Monday, August 27th.
The Latest In Serials
"The Gray Ghost"
Harry Carter, Pricilla Dean, Emory
Johnson and Eddie Polo In Cast.
Also a Five Reel Bluebird Film and
a reel of comedy. Eight reels every
j '     Monday and Tuesday.
Mary Pickford In
"Romance of
The Redwoods"
Clara Kimball Young,       I
" Price She Paid " I
Seven and Eight Keel   Paramount |
Feature Films
EVENINGS 6.30 To 10.30 »
Admission-Children Under 15, Ilk. |
Adults 15c. Box Seats 25c. §
Matinee Every Saturday, at 3 0cl<
Children 5c.
^0spes^sMm^^^^0inrMi\A0t^0m^^r\^^^mmi%w^ FOUR
Stop! Look! Listen!
Just let your ears run
another ten days, then
a trial on repairs.
Mechanical and Electrical
Agent for Hie
Alex Henderson, Proprietor
Estimates and Designs furnished
on Application
Mrs. F. Oliver
R.A.M., London, England, and
Conservatoire of Music,Dresden
Teacher of Pianoforte,
Theory, etc.
No. 43, Camp.
The Spirella Corset is made to
your measure and fitted by an
expert corsetiere. Gives modish-
ness, style, refinement to dress;
perfect comfort and freedom of
movement; retains its original
form permanently. The Spirella Service provides a trained corsetiere to serve you in your home.
She will submit styles, fabrics
and trimmings for your selection;
show you the exclusive Spirella
boning and advise with you without obligation on your part.
Appointment at your convenience at
Mrs. Roy Rideout's
Millinery Parlors,
Dunsmuir Ave. Cumberland, B.C.
A  Few Illuminating Facts:
TPHE TAXPAYERS of a town are the Stock-
* holders in that town.. As such they should
be vitally interested in its propertv. Unless the
town pays them dividends in the shape of rising
real estate values and increased trade, they are
losing money on their investment. Insignificant
street lights, like insignificant funds, pay insignificant dividends.
All other things being equal, the town with
the WHITE WAY pays largest dividends.
It receives more favorable publicity.
It attracts more desirable residents.
Its real estate values rise faster.
Did you ever consider it in that LIGHT before?
Cumberland Electric Lighting
Phone 75 Co., Ltd. p. Q. 314
If you are interested in the
purchase of an Organ for Chapel,
School, Lodge or Home, you will
find at our store a most complete
selection, embracing instruments
by the most highly reputed Canadian and American manufacturers, including the famous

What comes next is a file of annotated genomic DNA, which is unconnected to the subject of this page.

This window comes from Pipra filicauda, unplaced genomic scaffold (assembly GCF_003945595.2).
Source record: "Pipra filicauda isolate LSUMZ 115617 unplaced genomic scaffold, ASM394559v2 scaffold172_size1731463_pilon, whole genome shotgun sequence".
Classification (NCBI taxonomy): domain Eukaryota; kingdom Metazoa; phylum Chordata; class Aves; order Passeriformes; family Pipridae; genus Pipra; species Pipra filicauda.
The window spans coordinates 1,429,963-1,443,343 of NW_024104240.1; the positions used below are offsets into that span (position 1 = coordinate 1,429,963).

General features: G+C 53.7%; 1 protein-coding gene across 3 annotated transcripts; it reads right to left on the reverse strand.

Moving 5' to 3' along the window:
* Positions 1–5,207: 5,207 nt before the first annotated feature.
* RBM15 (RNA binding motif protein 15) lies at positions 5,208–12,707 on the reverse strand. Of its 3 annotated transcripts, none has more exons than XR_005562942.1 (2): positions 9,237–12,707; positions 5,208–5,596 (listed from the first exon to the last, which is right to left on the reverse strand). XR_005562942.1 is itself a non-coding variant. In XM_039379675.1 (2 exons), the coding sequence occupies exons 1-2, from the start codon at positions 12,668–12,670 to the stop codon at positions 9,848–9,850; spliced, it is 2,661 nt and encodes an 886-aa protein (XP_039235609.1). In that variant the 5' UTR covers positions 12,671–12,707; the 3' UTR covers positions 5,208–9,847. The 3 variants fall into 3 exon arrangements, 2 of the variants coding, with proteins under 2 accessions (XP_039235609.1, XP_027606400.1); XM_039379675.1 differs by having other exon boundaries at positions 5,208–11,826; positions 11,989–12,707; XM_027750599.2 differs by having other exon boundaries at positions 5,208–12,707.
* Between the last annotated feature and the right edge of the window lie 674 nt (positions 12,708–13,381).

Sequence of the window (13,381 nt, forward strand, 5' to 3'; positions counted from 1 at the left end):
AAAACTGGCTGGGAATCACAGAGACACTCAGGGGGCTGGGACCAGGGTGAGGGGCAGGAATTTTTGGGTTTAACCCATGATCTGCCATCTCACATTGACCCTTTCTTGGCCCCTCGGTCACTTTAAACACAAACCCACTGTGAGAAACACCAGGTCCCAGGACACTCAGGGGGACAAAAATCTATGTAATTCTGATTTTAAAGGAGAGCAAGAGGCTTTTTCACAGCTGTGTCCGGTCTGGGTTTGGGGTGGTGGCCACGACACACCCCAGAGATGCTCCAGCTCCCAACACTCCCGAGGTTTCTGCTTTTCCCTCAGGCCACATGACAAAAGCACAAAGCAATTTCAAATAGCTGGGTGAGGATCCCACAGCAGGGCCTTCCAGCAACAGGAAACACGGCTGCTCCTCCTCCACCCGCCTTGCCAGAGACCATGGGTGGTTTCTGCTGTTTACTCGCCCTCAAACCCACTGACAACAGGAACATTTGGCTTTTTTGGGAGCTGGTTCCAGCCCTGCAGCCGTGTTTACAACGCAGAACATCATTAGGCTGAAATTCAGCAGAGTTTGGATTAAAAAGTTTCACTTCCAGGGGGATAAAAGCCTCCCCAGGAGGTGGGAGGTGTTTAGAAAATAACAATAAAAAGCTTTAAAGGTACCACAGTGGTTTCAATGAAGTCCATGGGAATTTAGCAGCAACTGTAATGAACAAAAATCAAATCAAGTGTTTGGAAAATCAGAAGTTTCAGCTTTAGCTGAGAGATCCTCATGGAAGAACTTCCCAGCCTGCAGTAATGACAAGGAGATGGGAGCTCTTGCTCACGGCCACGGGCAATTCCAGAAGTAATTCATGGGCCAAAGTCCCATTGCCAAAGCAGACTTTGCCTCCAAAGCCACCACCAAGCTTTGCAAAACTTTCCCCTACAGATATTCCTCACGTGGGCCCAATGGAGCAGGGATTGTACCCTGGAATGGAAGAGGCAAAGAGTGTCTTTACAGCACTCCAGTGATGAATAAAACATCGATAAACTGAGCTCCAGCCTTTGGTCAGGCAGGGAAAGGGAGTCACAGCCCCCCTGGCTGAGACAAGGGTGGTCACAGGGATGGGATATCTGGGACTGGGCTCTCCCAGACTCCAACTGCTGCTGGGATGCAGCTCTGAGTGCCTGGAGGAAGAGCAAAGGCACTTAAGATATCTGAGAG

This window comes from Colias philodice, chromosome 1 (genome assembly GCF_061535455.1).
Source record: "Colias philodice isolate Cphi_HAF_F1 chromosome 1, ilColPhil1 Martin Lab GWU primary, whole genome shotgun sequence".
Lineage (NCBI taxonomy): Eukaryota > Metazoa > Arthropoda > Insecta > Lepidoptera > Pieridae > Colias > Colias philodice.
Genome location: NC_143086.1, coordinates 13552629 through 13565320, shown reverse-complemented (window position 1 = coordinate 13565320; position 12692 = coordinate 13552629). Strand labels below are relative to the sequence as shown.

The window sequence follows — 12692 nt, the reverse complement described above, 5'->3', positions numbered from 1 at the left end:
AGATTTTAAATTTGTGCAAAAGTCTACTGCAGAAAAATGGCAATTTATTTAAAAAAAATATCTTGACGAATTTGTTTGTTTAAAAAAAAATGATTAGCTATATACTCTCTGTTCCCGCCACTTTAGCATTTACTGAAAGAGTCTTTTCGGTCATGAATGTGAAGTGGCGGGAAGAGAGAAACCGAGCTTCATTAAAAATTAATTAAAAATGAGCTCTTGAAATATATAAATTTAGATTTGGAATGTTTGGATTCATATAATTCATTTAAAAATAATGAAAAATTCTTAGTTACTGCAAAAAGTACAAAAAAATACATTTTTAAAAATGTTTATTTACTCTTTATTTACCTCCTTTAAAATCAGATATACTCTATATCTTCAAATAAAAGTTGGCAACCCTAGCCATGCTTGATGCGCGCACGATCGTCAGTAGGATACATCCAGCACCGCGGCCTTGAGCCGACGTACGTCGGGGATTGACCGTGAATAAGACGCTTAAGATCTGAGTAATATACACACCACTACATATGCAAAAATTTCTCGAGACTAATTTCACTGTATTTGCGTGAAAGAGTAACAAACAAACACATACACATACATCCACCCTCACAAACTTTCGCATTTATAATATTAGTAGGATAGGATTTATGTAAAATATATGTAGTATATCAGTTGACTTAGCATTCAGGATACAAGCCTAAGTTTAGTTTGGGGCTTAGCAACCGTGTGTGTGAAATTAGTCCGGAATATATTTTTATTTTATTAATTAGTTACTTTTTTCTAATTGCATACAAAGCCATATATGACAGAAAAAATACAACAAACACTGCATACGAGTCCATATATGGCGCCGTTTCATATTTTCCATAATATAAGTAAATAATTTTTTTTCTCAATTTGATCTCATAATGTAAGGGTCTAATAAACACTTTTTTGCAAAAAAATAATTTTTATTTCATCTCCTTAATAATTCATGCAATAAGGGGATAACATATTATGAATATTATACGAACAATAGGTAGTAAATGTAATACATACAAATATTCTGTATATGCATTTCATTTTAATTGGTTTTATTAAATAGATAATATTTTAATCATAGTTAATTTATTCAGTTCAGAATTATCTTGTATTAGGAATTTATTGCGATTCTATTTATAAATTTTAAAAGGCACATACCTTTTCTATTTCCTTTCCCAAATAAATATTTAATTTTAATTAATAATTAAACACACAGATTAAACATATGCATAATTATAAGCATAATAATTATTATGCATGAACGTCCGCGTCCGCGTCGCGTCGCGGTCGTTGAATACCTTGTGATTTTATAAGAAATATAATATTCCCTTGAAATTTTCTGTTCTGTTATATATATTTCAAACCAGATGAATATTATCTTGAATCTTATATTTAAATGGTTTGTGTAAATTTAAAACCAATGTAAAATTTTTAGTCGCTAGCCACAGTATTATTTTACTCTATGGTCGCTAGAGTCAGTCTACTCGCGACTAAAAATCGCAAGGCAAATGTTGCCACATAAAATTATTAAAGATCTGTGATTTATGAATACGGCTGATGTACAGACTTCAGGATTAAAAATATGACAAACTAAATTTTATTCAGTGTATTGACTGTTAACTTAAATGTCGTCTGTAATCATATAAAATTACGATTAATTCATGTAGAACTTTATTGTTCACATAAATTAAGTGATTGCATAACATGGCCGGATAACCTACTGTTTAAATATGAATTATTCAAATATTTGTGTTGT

Karn and Goodrich Organs
These well known Organs enjoy a world-wide reputation for their superb
tone and other excellent qualities.   Our stock comprizes Organs at prices
from as low as $75.00 up, in Oak and Mahogany cases.
We can Arrange. Easy Monthly Payments.
G. A. Fletcher Music Co.
'12 Commercial St.,
" Nanaimo's Music House,"
Nanaimo, B.C.
Give Your Wife One!
HOUSANDS of wives and daughters run their own Ford cars.   They use them for shopping, calling,
attending the theatre, taking the children for a run in the country or to school.
The Ford is as easy to operate as a kitchen range, no knowledge of mechanical details being necessary. Inexpensive to operate. A woman can call around town all afternoon, or take a 25-mile spin in
the country, at the minimum of cost for gasoline, oil, wear on tires, etc.
You couldn't Rive "her" a present she would appreciate more than this beautiful, modern car, with
its stream-line effect, tapered hood and crown fenders.
Town Car    ■
F.O.B. For J,
Courtenay. B.C.
Phone 3-8
Several consignments of New Fall Millinery have
arrived and will be on view Saturday. Black high-
crown sailor shape in velour and velvet are good
style. Flop shapes, in two toned effect, look very*
natty and are right up to the minute. Our showing
in new millinery is very comprehensive, and will
include choice models, at reasonable prices.
New Fall Coats for Ladies
Only a few have arrived to date, but they are smart
and good style, in heavy tweeds. On order, and
delivery expected any day, are one of the best assortments of Ladies' coats we have ever shown.
Their styles are the very newest, with large collar
and belt effects, in many new pleasing creations.
Our prices for these new coats will run from $12.50
to $32.00, and we feel sure you can get one to suit.
New Fall Hosiery
Many new lines have come to hand, included with
our very full stock of Hose, which are marked a
long way below present day prices:
PENMANS' SILK LISLE HOSE for Ladies, all sizes, 50c per pair; same
price as they were two years ago.
CIRCLE-BAR HOSE for Ladies and Children will give you good satisfaction.
We can save money for you by inducing you to purchase your Fall stock of hose now, especially considering the prices at which.we have marked them.
Children, Girls' and Misses' Rainproof Coats for Fall
A full line in all sizes of Waterproof Capes for the
girls for school wear.   Prices $2.95 up.
Fall Flanellette Sheets
Colors white, also in grey, full 12-4 size, suitable for
the largest bed. ' Our price $2.50 per pair.
La Diva and D. & A. Corsets are our leading line in
popular priced corsets. You will see them advertised in most of the papers, and compare our prices
when you will find them no more and in some cases
less than the catalogue prices. For front laced corsets the Gossard still leads the way and is the best. \
Merchant Tailors
The Latest in Ladies' and Gents' Tailoring
Dyeing, Pressing and Repairing executed to your entire satisfaction.
Phone 5-5
Opposite Postoffice, Cumberland, B.C.
P. O. Box 350